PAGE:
New Normality in Mobility or the Enemy at Home?By Nazareth Black | Tue, 02/16/2021 - 09:22
Beautiful and beloved Mexico, with more than 32 million registered combustion motor vehicles in circulation, emitting millions of tons of pollutants every day that culminate in more than 15,000 new fatalities every year, should not aspire to return to such a damaging reality on our way to the new normality. We must aim for a new normality based on a greener, more sustainable reality.
COVID-19 is an enemy virus that has paralyzed the entire world. We voluntarily excluded ourselves through quarantine, without caring that in doing so the economy could collapse and send millions of companies to the business pantheon. According to figures from the Economic Commission for Latin America (ECLAC), an estimated 2.7 million small and medium-sized companies in Latin America are expected to fail, 500,000 of them in Mexico. Even from self-imposed confinement, we have sent a “see you soon” (which we hope is provisional) to our loved ones. All this in order to preserve one's life. Why then do we voluntarily make invisible the deaths caused by the pollution from the cars we use? Why do we turn a deaf ear to our direct responsibility for these deaths?
Wonderful quarantine! The rivers, the beaches, the animals taking to the streets, nature reclaiming its space. This makes it clear to us that the enemy is ourselves. The strong and clear message places us at a turning point: it is time to change, it is time to move, but in electric vehicles.
We owe it to ourselves and we deserve a better quality of life. We must take advantage of the momentum caused by the unfortunate circumstance of a health emergency and allow Mother Nature all the possible help for her recovery. The time has come to raise awareness and accelerate the adoption of electromobility.
That said, let's talk about possibilities, truths and realities in Mexico. While there are hundreds and hundreds of possibilities when choosing an internal combustion car, there are less than 15 electric options. This means that we must stop waiting for the electric car with the 3 Bs – bueno, bonito, barato (good, beautiful, cheap) – and adapt to reality by choosing from one of the few options available for the sake, of course, of our own survival.
It is also true that we cannot expect much from the big brands. In my personal opinion, they are simply delaying the arrival of electric vehicles. To support that statement, just remember that the loss of the after-sales business will be in the multimillion dollars. An example: VW, with more than US$70 billion in investment to develop two electric vehicles and now an alliance with Ford with the same objective. Yet, I still have not seen even one of the promised electric cars rolling. Why is that?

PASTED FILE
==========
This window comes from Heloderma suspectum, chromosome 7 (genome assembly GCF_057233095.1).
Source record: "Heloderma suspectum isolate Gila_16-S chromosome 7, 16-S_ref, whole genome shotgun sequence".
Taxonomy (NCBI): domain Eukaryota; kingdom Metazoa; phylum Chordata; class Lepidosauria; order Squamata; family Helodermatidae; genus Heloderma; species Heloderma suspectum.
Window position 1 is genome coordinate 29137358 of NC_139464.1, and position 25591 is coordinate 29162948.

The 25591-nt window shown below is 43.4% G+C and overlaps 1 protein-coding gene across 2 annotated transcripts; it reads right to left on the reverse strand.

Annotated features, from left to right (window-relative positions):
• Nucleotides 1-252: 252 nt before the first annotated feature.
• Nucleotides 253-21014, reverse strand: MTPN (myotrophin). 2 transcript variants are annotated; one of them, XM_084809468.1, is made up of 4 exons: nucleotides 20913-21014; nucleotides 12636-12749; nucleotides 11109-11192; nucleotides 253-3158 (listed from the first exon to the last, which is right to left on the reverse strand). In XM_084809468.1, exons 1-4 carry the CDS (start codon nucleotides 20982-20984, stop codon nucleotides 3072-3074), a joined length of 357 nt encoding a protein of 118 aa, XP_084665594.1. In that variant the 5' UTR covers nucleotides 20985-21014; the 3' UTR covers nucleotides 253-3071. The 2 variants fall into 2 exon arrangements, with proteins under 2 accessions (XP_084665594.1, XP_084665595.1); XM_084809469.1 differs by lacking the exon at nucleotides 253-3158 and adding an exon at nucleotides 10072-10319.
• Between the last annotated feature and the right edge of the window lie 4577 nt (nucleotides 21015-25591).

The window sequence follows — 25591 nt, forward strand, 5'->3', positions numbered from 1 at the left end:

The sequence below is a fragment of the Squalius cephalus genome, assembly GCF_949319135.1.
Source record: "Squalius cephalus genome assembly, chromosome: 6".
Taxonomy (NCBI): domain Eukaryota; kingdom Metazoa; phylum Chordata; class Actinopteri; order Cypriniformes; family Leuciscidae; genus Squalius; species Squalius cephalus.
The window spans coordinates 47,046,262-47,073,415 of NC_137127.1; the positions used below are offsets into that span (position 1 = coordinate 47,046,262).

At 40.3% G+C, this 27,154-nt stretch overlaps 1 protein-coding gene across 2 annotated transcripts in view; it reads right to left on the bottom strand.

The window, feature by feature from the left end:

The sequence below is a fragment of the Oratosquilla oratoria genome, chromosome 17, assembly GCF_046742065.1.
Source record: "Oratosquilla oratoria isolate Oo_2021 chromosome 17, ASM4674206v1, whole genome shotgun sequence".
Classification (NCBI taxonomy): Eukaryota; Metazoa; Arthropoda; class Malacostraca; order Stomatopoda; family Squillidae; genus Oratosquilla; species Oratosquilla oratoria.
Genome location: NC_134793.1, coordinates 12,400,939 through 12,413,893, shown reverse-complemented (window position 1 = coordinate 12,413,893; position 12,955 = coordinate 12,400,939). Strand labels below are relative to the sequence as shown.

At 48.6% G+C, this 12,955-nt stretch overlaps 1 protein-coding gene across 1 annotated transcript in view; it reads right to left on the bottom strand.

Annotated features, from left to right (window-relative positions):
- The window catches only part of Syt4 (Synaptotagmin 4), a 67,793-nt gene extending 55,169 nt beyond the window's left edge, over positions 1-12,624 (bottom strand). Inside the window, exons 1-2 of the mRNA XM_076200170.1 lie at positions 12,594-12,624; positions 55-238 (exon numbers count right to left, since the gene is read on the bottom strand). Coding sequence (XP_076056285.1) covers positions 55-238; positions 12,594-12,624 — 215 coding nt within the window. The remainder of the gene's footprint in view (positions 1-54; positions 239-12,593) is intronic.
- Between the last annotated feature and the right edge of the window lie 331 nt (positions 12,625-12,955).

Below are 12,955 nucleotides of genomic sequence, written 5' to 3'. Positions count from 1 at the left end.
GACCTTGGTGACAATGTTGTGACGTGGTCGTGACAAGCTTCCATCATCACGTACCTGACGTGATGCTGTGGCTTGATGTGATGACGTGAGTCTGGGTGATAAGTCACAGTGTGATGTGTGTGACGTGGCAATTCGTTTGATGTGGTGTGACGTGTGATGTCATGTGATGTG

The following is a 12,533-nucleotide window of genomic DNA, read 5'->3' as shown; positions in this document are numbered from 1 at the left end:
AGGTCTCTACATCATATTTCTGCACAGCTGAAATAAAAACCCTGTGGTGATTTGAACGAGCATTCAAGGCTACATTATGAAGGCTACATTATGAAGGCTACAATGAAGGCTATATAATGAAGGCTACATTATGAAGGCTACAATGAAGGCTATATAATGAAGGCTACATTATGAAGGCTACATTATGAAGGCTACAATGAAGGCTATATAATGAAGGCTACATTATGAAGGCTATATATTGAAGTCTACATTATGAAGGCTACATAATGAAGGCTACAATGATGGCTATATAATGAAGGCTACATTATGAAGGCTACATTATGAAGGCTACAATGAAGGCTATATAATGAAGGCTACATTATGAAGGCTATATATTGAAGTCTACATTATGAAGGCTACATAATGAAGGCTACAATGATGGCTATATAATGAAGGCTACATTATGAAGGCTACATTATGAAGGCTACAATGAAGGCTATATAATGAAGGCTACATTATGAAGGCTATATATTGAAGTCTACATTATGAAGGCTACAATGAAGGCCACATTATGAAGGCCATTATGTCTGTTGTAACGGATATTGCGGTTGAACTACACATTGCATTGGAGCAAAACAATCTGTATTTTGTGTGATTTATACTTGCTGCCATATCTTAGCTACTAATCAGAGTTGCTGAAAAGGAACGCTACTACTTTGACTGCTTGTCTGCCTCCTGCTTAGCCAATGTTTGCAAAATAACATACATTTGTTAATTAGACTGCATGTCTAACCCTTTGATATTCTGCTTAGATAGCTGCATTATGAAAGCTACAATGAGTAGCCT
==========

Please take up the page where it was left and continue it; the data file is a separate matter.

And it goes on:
It will then be necessary to turn to Mexican talent focused on achieving national developments. It is here where I identify a great possibility, because Mexico is an important vehicle producer. The most tangible example is Zacua, the first Mexican electric car and a national project that seeks to project Mexico as a producer of positive technology and a driver of sustainable mobility.
Zacua's goal is ambitious: to offer zero-emission electric car options, projecting Mexico worldwide as a technology producer and demonstrating that Mexicans are capable of complete car developments.
In this step, Motores Limpios has made an important advance with its Zacua, considered the first Mexican electric car and which caused a stir worldwide. In the first year since its launch, it has received visits from important personalities in the business and governmental spheres, as well as more than 15 ambassadors interested in learning about the project and exploring the possibility of taking it to their countries. Another interesting achievement in process is the launch of a sister brand focused on utility electric vehicles developed by its engineering area dedicated to the development of custom electric vehicles for AAA companies and governments.
In an ambitious plan, it seeks accelerated growth by supplying these large companies and governments with the electric utility vehicles they require at the best possible cost. For this, there is a comprehensive formula that includes financial support for leasing these vehicles, thus achieving fully tax-deductible projects.
At the Latin American level, the outlook is quite encouraging. There are many companies and professionals in the field that are increasingly organized and sharing information and developing alliances that will result in an accelerated transition.
I must mention that when I refer to electric vehicles, I consider the entire spectrum, from public transport to those focused on micro-mobility.
The big challenge is to increase the existing options by developing new models of electric vehicles, implementing better government incentives and increasing investment in infrastructure for energy charging; of course, we need to make this energy clean and, above all, work to educate people to internalize the urgency of making this transition toward electromobility.
The way forward is not easy using another form of mobility. I usually say that the challenge of sustainable mobility is to row against the current. However, we have a great opportunity before us: to democratize and improve mobility through access to a variety of electric vehicles that are accessible to all needs.
It is only a matter of time before we can enjoy this panorama with our eyes and, above all, feel it in our lungs.
* The figures shown are those shared by INEGI and WHO